I work at a mainly Microsoft shop, a lot of our internal apps consist of an Angular front end with a tightly coupled C# WebApi back end.
In the past we would structure this as a single solution with 2 projects.
- Web Api project (.csproj)
- Empty Web Project (.csproj) - we would scaffold our angular front end into this empyt web project
We use Jenkins for CI/CD and would have a SQ scan happen first and foremost before anything was built/deployed.
We used the SonarScanner for MSBuild tools available for Jenkins. This setup has worked great for us for years. The scan would run and publish scan results from BOTH projects out to the corresponding SQ project/dashboard.
Now with the release of .Net 6 and VS2022, a new project type was introduced, Standalone TS/JS templates for Angular/Vue/React.
The new project is “.esproj”.
Since our Angular front ends are pure TS/html/css, this is a better option for us instead of the old “Empty Web Project” C# based route - plus it’s easier to wire the frontend/backend together with this new project type. MS published an article on how to do this and is essentially the same as we’ve been doing for years using two csproj’s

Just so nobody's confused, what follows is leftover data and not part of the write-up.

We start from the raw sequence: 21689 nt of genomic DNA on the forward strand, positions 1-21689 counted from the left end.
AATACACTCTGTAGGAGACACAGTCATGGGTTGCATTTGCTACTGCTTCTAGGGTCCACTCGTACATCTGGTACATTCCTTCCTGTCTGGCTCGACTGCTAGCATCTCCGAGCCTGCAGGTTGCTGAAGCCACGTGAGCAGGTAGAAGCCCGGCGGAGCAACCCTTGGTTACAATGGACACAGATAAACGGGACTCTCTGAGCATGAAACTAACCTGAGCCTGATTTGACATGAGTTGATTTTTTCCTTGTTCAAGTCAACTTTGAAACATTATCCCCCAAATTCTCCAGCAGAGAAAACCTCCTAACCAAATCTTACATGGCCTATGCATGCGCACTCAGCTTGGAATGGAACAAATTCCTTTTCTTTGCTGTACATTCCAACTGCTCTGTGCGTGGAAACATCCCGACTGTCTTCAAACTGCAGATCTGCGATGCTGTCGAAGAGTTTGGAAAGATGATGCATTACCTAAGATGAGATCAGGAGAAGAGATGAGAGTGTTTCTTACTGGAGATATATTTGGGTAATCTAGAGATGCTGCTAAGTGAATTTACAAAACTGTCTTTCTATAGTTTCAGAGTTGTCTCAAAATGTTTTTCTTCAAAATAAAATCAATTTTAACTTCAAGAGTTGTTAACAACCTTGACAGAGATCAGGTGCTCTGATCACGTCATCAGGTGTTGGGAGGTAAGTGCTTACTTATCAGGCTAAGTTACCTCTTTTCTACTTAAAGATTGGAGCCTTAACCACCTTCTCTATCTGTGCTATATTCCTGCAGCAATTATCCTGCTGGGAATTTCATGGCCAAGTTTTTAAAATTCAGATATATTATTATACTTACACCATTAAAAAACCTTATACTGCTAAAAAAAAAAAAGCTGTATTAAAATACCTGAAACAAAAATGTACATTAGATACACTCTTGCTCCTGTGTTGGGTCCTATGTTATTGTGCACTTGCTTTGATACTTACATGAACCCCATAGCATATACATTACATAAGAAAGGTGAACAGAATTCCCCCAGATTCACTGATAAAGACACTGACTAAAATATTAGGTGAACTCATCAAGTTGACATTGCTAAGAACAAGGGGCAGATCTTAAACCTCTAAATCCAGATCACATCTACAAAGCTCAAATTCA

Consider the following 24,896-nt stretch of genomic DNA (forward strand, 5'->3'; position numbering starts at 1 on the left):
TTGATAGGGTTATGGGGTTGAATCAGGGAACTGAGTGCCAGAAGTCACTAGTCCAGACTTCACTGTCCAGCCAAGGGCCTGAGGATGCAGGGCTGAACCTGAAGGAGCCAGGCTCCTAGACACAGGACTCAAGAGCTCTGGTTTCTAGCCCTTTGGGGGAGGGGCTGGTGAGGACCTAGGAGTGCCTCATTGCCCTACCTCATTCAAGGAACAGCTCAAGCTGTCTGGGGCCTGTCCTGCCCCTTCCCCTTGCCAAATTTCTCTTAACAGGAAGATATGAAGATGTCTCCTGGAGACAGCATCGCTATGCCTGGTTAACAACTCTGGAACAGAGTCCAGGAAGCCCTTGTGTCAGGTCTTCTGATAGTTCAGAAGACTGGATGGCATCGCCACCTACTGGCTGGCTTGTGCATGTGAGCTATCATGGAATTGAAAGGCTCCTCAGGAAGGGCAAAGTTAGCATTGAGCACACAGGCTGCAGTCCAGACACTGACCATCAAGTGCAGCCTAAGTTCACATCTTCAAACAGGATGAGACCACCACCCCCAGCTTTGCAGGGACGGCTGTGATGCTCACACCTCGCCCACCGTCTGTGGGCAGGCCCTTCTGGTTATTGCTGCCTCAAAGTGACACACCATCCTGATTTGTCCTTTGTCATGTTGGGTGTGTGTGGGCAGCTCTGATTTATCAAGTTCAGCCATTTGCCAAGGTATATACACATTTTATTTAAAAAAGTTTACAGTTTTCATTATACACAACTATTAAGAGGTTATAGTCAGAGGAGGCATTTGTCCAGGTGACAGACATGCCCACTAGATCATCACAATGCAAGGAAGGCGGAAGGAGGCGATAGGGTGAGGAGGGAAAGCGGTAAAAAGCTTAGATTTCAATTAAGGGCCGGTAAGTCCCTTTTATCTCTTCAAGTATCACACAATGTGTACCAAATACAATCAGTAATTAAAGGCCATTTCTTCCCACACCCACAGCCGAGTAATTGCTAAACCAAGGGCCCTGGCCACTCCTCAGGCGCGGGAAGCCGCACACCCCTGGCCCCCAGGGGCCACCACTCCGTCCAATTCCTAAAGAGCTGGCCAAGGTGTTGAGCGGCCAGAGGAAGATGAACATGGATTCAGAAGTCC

Unfortunately, it breaks our Jenkins/SQ implementation.
The source files for the angular front end are no longer included as part of the scan results.
MSBuild doesn’t actually build the esproj so the static ts/html/css files aren’t picked up at the time of scanning.
We figure our options at this point are:
- Stick with a single SQ project for scan results, and continue to use two C# projects for both the webapi and angular code - the scanner for msbuild will still pick up all files in both projects.
- Create two separate SQ projects to post scan results, one for the back end and one for the front end. Then scan separately, using SonarScanner for MsBuild for the backend project and the common sonar-scanner for the front end.
Are we missing anything?
Curious, any chance there will be updates to SonarScanner for MSBuild that will recognized these new .esproj projects and scan the ts/js/html/css files contained within?
Thanks in advance for any insight you can provide.